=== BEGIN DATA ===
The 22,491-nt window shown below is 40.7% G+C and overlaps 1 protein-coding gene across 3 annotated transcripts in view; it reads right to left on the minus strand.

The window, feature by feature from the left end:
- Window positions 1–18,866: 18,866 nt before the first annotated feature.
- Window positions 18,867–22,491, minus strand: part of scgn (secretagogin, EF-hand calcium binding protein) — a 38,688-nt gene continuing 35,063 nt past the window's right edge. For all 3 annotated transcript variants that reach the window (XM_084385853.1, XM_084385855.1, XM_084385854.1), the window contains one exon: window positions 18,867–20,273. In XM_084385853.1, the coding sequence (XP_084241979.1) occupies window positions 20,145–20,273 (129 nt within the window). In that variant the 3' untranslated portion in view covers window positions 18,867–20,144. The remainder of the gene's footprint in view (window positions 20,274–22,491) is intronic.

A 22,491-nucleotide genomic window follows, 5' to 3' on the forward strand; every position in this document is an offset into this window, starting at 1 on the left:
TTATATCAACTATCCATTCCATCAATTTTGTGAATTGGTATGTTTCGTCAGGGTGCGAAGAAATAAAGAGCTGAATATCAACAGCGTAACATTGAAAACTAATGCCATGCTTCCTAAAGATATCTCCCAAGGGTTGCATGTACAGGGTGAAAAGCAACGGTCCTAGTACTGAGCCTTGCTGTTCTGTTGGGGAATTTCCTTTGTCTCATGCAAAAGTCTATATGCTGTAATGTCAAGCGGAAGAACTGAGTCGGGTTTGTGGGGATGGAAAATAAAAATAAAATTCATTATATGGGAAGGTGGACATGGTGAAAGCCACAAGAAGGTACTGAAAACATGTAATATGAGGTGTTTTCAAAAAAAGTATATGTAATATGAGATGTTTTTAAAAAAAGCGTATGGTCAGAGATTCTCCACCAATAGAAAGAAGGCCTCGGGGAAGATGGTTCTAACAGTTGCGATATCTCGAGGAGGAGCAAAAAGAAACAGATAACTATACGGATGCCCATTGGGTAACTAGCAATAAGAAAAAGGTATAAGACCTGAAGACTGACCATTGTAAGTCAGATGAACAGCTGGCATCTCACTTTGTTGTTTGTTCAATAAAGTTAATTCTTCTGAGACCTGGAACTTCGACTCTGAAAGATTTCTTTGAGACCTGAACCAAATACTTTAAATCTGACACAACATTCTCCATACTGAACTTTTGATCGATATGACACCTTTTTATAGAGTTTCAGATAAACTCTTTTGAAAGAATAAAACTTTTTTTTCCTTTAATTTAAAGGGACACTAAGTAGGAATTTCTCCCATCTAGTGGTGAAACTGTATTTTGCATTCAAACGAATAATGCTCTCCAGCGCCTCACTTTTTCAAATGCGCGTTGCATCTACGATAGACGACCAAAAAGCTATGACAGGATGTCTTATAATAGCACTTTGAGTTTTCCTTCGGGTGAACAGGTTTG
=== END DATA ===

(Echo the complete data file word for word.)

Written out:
The 22,491-nt window shown below is 40.7% G+C and overlaps 1 protein-coding gene across 3 annotated transcripts in view; it reads right to left on the minus strand.

The window, feature by feature from the left end:
- Window positions 1–18,866: 18,866 nt before the first annotated feature.
- Window positions 18,867–22,491, minus strand: part of scgn (secretagogin, EF-hand calcium binding protein) — a 38,688-nt gene continuing 35,063 nt past the window's right edge. For all 3 annotated transcript variants that reach the window (XM_084385853.1, XM_084385855.1, XM_084385854.1), the window contains one exon: window positions 18,867–20,273. In XM_084385853.1, the coding sequence (XP_084241979.1) occupies window positions 20,145–20,273 (129 nt within the window). In that variant the 3' untranslated portion in view covers window positions 18,867–20,144. The remainder of the gene's footprint in view (window positions 20,274–22,491) is intronic.

A 22,491-nucleotide genomic window follows, 5' to 3' on the forward strand; every position in this document is an offset into this window, starting at 1 on the left:
TTATATCAACTATCCATTCCATCAATTTTGTGAATTGGTATGTTTCGTCAGGGTGCGAAGAAATAAAGAGCTGAATATCAACAGCGTAACATTGAAAACTAATGCCATGCTTCCTAAAGATATCTCCCAAGGGTTGCATGTACAGGGTGAAAAGCAACGGTCCTAGTACTGAGCCTTGCTGTTCTGTTGGGGAATTTCCTTTGTCTCATGCAAAAGTCTATATGCTGTAATGTCAAGCGGAAGAACTGAGTCGGGTTTGTGGGGATGGAAAATAAAAATAAAATTCATTATATGGGAAGGTGGACATGGTGAAAGCCACAAGAAGGTACTGAAAACATGTAATATGAGGTGTTTTCAAAAAAAGTATATGTAATATGAGATGTTTTTAAAAAAAGCGTATGGTCAGAGATTCTCCACCAATAGAAAGAAGGCCTCGGGGAAGATGGTTCTAACAGTTGCGATATCTCGAGGAGGAGCAAAAAGAAACAGATAACTATACGGATGCCCATTGGGTAACTAGCAATAAGAAAAAGGTATAAGACCTGAAGACTGACCATTGTAAGTCAGATGAACAGCTGGCATCTCACTTTGTTGTTTGTTCAATAAAGTTAATTCTTCTGAGACCTGGAACTTCGACTCTGAAAGATTTCTTTGAGACCTGAACCAAATACTTTAAATCTGACACAACATTCTCCATACTGAACTTTTGATCGATATGACACCTTTTTATAGAGTTTCAGATAAACTCTTTTGAAAGAATAAAACTTTTTTTTCCTTTAATTTAAAGGGACACTAAGTAGGAATTTCTCCCATCTAGTGGTGAAACTGTATTTTGCATTCAAACGAATAATGCTCTCCAGCGCCTCACTTTTTCAAATGCGCGTTGCATCTACGATAGACGACCAAAAAGCTATGACAGGATGTCTTATAATAGCACTTTGAGTTTTCCTTCGGGTGAACAGGTTTG